25 September 2014

Link roundup for September 2014

Andrew Maynard included this as an example of a “more radical” poster design in his post, Creating Poster Presentations that Tell Stories:

Andrew goes on to write:

To me, a poster presentation for me is an aid for story telling – to be used by an in-person narrator. The reality though is that sometimes the poster needs to be able to at least hint at that story without your in-person input.  This creates something of a design-conflict.

He also says:

Coward that I am I should note that the posters aren’t great, but hopefully illustrate process

Over at Southern Fried Science, Chris Parsons has penned Mr Darcy’s Guide to Conference Etiquette – Part 1, which includes thoughts on posters:

Posters give one a unique ability to talk directly to conference goers, often while they are well flown on a glass or two of wine, in a depth one cannot achieve with the audience at an oral presentation. A single good, well-designed poster is also very memorable, much more so than dozens of slides in an oral presentation.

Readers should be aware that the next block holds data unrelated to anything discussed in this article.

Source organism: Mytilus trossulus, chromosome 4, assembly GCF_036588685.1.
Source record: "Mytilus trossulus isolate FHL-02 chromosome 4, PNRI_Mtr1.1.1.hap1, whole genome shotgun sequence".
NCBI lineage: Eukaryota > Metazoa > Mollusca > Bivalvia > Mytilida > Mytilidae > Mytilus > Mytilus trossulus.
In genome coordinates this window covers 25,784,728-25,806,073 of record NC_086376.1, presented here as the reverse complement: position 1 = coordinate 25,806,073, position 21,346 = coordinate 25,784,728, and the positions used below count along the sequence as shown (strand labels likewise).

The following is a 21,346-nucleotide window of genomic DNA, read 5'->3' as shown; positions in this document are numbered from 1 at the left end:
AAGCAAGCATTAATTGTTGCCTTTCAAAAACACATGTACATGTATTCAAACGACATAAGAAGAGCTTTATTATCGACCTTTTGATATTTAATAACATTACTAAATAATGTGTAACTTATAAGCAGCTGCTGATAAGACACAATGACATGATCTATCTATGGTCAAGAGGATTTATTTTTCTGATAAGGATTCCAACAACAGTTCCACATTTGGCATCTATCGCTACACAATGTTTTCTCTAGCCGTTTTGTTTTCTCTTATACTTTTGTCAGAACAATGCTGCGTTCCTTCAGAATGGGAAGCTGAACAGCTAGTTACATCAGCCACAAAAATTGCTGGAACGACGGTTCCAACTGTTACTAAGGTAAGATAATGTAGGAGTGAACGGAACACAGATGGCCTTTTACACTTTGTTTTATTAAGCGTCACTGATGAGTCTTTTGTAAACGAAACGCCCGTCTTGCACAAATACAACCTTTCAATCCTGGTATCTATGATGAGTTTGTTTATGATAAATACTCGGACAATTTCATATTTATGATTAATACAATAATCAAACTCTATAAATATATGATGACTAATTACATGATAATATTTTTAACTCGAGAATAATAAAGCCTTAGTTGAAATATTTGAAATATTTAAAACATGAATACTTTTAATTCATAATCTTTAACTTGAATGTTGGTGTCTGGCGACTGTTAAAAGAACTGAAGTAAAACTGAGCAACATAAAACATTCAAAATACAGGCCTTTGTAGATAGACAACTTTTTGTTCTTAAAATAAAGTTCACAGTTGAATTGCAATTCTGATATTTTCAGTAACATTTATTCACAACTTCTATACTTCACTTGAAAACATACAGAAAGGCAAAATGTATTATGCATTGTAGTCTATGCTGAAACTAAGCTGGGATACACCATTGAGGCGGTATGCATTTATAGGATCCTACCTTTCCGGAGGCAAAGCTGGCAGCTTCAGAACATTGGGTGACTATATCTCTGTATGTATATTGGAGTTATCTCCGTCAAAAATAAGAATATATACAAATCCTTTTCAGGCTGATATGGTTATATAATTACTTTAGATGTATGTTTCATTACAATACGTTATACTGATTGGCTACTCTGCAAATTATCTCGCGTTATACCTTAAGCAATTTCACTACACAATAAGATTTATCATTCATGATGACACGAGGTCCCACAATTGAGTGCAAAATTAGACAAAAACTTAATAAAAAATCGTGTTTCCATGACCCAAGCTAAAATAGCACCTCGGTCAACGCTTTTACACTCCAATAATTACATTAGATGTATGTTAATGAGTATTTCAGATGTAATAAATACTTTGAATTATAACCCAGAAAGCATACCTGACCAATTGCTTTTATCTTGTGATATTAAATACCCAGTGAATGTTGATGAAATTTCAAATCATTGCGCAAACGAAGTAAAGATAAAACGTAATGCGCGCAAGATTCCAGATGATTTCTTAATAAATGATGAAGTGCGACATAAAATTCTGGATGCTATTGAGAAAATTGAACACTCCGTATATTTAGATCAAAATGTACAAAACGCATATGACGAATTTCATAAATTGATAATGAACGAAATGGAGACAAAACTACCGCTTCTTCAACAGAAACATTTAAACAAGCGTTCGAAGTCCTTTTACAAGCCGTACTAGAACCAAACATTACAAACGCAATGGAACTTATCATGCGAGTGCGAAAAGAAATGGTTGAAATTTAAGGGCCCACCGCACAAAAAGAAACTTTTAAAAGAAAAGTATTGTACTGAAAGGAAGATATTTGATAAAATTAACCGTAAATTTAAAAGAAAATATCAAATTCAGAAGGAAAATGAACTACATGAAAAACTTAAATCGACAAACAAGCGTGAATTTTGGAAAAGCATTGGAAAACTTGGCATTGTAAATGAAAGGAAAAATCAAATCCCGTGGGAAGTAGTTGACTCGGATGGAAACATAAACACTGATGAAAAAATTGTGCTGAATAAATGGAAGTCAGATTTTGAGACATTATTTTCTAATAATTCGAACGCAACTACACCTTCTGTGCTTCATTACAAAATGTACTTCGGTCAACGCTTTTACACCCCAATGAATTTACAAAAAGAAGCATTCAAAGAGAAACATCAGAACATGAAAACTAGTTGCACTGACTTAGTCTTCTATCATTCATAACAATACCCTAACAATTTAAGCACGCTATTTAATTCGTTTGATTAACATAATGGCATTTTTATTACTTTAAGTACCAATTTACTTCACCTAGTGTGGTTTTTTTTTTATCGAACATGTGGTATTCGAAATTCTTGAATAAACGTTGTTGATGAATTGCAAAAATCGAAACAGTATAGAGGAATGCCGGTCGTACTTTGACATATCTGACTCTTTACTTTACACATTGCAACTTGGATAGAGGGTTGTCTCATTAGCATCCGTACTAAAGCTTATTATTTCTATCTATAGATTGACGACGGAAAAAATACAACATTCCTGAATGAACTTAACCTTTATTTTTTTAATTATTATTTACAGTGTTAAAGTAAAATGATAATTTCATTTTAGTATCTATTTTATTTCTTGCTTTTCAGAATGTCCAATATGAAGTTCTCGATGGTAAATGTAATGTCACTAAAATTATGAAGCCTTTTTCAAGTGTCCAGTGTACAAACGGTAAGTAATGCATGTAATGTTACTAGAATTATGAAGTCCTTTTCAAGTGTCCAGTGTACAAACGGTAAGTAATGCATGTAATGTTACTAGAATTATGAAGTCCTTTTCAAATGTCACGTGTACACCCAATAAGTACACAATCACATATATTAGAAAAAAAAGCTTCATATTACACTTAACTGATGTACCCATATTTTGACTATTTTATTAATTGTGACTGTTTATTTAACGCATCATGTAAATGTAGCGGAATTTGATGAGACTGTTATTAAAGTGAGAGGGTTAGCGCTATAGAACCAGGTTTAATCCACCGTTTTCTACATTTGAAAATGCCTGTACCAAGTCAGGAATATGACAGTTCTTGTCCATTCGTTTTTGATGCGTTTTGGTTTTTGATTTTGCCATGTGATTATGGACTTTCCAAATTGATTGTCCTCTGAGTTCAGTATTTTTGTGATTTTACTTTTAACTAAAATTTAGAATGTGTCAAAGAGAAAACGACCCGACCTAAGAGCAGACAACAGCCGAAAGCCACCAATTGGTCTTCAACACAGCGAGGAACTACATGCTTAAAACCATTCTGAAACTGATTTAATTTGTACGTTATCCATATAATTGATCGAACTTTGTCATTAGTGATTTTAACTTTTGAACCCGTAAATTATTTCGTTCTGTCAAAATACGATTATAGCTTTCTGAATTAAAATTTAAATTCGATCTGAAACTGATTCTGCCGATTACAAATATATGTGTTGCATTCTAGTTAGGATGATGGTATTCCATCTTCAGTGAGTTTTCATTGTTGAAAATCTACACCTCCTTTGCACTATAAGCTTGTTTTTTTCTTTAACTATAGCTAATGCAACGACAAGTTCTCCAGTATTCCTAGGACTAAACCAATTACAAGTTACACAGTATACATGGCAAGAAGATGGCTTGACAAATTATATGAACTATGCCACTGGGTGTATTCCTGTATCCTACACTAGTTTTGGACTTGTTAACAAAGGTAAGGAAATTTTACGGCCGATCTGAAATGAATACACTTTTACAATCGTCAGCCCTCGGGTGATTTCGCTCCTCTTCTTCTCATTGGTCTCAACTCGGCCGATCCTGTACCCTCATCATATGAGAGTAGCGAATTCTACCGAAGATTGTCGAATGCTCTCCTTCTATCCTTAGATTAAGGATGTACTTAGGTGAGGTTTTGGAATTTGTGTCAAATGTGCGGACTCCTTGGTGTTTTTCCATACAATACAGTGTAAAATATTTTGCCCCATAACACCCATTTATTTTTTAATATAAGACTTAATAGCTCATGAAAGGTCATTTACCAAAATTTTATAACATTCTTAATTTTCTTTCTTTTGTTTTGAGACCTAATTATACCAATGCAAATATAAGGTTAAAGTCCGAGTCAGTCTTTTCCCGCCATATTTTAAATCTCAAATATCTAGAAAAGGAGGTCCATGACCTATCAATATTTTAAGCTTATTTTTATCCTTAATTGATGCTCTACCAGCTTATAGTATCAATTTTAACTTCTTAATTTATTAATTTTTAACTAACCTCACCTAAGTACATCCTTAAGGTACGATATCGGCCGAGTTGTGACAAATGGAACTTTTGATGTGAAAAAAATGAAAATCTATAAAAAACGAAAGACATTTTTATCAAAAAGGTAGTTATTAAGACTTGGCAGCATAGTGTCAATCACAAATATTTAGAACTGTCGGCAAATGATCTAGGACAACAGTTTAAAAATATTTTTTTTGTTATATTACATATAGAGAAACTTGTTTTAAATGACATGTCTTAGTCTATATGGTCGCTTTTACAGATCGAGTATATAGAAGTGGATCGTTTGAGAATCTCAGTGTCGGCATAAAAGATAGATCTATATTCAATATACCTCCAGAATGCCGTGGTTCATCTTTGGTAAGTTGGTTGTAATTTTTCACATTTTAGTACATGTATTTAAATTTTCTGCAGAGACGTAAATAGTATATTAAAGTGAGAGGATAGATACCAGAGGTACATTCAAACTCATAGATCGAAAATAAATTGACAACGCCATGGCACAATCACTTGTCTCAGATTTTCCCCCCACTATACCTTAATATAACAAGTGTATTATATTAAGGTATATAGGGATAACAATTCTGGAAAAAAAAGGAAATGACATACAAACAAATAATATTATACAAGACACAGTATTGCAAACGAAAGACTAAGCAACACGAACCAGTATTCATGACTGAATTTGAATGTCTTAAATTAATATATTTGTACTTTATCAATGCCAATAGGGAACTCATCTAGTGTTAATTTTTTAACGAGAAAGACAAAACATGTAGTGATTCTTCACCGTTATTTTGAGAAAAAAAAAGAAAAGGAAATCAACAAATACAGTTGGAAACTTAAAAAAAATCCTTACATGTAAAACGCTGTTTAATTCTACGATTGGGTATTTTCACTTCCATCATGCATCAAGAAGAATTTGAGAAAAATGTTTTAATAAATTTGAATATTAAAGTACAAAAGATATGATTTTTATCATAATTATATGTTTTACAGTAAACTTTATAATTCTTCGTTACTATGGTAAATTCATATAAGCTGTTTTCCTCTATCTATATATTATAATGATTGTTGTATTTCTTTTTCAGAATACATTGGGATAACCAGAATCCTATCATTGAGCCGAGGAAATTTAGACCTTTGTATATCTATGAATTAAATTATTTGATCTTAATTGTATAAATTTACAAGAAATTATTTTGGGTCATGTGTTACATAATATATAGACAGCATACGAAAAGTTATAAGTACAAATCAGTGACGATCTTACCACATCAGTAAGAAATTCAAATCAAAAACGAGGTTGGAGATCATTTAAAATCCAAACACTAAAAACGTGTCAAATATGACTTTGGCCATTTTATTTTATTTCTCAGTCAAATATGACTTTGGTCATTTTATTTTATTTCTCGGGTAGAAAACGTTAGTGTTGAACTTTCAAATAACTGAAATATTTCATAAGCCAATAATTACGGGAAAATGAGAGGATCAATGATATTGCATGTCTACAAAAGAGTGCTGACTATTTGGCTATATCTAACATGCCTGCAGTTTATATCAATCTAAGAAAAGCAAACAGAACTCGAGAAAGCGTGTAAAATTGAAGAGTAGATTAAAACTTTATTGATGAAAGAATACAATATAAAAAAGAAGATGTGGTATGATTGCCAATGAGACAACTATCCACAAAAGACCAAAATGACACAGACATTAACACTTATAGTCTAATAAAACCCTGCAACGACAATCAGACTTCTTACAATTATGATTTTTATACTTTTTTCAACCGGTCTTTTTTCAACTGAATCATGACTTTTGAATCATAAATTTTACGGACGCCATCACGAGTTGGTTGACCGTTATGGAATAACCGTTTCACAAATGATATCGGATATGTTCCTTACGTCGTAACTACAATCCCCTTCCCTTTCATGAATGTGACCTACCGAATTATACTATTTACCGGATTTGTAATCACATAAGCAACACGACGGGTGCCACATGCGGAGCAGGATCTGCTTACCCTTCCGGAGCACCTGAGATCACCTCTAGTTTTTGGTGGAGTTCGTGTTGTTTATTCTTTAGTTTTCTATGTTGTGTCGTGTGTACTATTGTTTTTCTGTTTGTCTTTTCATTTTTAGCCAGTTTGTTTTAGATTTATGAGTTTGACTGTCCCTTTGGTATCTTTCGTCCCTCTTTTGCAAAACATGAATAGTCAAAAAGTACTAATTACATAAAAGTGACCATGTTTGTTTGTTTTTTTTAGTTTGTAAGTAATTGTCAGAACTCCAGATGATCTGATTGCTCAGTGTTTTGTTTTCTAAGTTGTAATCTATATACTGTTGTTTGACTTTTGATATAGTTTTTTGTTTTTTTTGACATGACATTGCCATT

This also prompted this Twitter exchange about poster sessions.

Keith Bradnam is a person after my own heart, doing his bit to improve conference posters. He has a nice post called The problem with posters at academic conferences. And the problem, according to Keith?

The problem here is not with the total amount of text — though that can sometimes be an issue — but with the width of the text.

A new paper in PLOS Computational Biology by Rougier and colleagues offers ten guidelines for better figures, which can be an important component of better posters. I would put their rule #5 much higher on the list...

  1. Know your audience
  2. Identify your message
  3. Adapt the figure to the support medium
  4. Captions are not optional
  5. Do not trust the defaults
  6. Use color effectively
  7. Do not mislead the reader
  8. Avoid “chartjunk”
  9. Message trumps beauty
  10. Get the right tool

While this poster leaves something to be desired graphically (too much stuff), I enjoy the title. Hat tip to Nick Loman and Mike the Mad Biologist.

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